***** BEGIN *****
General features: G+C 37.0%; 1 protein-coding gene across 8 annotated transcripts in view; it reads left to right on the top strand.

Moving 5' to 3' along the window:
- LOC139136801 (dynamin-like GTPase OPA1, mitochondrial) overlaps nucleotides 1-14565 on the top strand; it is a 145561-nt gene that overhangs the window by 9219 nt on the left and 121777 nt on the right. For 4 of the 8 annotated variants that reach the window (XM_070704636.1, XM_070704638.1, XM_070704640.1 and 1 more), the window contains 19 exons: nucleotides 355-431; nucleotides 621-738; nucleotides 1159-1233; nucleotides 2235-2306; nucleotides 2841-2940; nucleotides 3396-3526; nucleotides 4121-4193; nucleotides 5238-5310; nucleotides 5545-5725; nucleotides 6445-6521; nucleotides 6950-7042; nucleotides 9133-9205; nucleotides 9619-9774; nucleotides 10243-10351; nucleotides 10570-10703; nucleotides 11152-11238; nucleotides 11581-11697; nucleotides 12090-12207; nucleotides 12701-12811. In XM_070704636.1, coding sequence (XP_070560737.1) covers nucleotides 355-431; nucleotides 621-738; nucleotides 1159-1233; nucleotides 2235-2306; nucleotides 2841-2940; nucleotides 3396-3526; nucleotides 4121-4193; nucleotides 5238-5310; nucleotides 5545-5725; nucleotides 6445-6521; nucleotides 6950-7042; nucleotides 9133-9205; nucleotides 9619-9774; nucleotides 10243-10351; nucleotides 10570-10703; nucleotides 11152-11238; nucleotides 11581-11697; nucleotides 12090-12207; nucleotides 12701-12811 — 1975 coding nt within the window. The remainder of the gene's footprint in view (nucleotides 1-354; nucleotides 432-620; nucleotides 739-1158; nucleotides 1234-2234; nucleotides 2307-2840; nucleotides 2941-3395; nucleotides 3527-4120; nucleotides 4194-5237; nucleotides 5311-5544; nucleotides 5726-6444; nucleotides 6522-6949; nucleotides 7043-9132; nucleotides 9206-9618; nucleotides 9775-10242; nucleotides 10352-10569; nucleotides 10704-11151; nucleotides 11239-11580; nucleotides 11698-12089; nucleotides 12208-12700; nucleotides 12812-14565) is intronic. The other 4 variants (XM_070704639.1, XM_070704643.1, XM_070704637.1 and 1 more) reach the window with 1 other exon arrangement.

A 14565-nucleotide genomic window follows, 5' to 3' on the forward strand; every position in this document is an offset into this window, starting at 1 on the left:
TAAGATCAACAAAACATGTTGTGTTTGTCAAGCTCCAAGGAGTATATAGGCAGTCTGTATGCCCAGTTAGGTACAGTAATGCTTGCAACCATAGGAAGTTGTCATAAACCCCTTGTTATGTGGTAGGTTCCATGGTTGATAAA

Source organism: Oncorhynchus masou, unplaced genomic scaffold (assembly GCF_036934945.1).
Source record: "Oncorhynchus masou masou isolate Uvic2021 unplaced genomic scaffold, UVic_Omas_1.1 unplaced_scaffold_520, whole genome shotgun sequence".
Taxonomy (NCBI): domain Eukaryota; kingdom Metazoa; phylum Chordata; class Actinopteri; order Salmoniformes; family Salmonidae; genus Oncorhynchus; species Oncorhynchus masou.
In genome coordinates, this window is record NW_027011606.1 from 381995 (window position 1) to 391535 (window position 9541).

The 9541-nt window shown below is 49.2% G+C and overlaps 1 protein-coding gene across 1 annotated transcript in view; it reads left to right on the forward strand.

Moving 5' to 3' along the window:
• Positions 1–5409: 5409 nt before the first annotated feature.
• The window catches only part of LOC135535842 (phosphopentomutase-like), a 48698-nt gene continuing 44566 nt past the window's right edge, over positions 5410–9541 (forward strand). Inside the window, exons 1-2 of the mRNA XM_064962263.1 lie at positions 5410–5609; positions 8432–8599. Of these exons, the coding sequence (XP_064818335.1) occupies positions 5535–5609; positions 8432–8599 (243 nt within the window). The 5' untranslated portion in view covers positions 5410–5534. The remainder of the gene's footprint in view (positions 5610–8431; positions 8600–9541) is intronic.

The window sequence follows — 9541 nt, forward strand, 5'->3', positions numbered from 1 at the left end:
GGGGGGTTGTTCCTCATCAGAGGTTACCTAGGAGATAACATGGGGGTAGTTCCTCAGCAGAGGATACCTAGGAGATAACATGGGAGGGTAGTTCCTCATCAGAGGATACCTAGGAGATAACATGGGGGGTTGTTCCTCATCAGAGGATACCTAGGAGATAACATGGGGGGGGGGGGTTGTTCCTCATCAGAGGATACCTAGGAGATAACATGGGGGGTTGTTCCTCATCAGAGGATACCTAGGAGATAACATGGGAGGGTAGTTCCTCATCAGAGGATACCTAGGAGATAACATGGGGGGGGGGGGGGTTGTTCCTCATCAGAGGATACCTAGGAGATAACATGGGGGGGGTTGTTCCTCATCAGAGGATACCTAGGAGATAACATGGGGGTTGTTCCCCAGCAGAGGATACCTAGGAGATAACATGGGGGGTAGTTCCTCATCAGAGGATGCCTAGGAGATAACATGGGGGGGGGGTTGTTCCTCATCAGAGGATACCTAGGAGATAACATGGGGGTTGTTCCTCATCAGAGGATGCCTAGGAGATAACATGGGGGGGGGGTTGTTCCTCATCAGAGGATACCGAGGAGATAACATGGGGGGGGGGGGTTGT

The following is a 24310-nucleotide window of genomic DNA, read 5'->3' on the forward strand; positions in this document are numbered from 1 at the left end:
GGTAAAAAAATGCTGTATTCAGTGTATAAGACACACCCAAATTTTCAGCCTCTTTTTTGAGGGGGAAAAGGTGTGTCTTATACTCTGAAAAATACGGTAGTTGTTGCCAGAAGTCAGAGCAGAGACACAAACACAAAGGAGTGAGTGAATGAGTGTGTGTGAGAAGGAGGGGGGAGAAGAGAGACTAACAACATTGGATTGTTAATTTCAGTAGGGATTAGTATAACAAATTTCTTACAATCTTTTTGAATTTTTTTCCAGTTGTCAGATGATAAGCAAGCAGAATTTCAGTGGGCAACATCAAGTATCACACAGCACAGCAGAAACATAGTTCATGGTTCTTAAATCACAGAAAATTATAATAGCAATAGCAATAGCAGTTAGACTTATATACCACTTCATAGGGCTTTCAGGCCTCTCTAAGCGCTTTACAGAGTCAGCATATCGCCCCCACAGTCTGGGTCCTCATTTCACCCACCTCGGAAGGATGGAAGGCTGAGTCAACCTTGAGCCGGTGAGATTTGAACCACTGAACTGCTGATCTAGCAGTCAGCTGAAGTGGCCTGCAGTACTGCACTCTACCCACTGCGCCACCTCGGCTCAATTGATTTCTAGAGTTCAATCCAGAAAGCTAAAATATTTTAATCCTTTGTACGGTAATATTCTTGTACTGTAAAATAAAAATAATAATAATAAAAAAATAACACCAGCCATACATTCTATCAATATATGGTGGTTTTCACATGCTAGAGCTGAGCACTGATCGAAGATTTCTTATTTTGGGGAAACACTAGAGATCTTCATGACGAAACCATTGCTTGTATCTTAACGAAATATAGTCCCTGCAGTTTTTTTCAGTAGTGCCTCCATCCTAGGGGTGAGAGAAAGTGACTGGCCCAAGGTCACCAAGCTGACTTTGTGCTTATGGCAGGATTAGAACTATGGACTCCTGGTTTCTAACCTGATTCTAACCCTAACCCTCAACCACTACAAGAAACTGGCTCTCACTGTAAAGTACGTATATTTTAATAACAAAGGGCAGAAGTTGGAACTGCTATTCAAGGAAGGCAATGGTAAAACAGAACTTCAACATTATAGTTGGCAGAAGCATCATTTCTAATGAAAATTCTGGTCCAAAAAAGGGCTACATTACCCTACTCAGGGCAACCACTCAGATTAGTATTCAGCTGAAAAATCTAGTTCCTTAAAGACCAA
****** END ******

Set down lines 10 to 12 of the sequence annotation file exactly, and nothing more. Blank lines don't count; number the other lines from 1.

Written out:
The 9541-nt window shown below is 49.2% G+C and overlaps 1 protein-coding gene across 1 annotated transcript in view; it reads left to right on the forward strand.

Moving 5' to 3' along the window:
• Positions 1–5409: 5409 nt before the first annotated feature.